# A Neat Pi Approximation Day Integral!

Mathematics and dates (not the romantic kind) tend to yield in fun number play. March 14th, written as 3/14, is considered to be “Pi Day”, while July 22nd, written as, 22/7 is “Pi Approximation Day”.

We have this nice integral from @daveinstpaul

In case you can’t see the image:
$$\pi + \int_{0}^{1}\frac{x^{4}(1-x)^{4}}{1 + x^{2}}\ dx = \frac{22}{7}$$

Shall we solve it?

Let’s tackle the integral one step at a time.

$$\int_{0}^{1}\frac{x^{4}(1-x)^{4}}{1 + x^{2}}\ dx$$

First, let’s expand the numerator of the integrand.
$$x^{4}(1-x)^{4} = x^{4}(1-4x + 6x^{2}-4x^{3}+x^{4})$$

and this gives
$$x^{4}-4x^{5}+6x^{6}-4x^{7}+x^{8}$$

now this expression is being divided by $$\frac{1}{1+x^{2}}$$ which means we have to do get through some polynomial division.

I don’t like polynomial division. I like doing it this way.
$$x^{4} = (x^{2} + 1)Q(x) + R(x)$$ where $$Q(x)$$ is constructed in such a way to best match the left hand side and $$R(x)$$ is the remainder such that $$\mbox{deg}(R(x)) < \mbox{deg}(x^{2}+1)$$. In this case, $$Q(x)$$’s construction works like so: the greatest power function that gets us to $$x^{4}$$ is $$x^{2}$$, yielding $$x^{4} + x^{2}$$. To negate the spurious $$x^{2}$$ we need an additional term of $$-1$$, giving $$x^{4} + x^{2} – x^{2} – 1$$. Thus the whole part ($$Q(x)$$) is $$x^{2} – 1$$ and the remainder, $$R(x)$$ is $$1$$. As such, $$\frac{x^{4}}{x^{2} + 1} = x^{2}-1 + \frac{1}{x^{2} + 1}$$.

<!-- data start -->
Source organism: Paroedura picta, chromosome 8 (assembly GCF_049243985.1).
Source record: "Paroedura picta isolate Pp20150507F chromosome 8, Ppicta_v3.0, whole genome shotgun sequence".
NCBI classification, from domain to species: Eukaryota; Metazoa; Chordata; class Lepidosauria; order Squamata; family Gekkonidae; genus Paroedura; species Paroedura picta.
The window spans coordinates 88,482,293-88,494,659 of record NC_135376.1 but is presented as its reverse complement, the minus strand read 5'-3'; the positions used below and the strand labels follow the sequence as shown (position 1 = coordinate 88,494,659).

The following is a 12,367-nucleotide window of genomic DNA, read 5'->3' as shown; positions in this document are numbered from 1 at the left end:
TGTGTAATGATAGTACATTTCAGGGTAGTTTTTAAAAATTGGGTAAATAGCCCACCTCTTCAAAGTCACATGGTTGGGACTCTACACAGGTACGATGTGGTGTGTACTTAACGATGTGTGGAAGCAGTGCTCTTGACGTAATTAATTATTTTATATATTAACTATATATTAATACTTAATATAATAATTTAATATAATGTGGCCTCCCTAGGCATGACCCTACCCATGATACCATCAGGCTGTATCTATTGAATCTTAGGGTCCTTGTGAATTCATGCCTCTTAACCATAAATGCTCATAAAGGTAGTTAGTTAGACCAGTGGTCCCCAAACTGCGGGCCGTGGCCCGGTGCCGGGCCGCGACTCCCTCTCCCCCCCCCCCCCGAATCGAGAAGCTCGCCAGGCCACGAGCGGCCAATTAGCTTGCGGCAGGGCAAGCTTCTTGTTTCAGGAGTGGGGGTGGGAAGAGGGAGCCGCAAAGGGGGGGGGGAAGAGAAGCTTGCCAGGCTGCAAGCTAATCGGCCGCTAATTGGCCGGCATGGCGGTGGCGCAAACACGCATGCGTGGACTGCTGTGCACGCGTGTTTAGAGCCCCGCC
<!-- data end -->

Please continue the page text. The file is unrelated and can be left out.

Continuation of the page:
Following this process (which is just polynomial division without all the long messy steps) and collecting all the whole parts and remainders, we have
$$\int_{0}^{1}x^{6} – 4x^{5} + 5x^{4} – 4x^{2} + 4 \ dx + \int_{0}^{1}\frac{-4}{x^{2} + 1}\ dx$$

The left integral works out to $$\frac{1}{7} – \frac{2}{3} + 1 – \frac{4}{3} + 4$$ which is, huzzah! $$\frac{22}{7}$$ and the integral on the right is just $$-4\arctan(x) \Big|_{0}^{1}$$, which evaluates to $$-\pi$$.

Putting it all together from the original statement, we have $$\pi + \underbrace{-\pi + \frac{22}{7}}_{\mbox{the integral}} = \frac{22}{7}$$

Great find by David Radcliffe who also supplies a reference!

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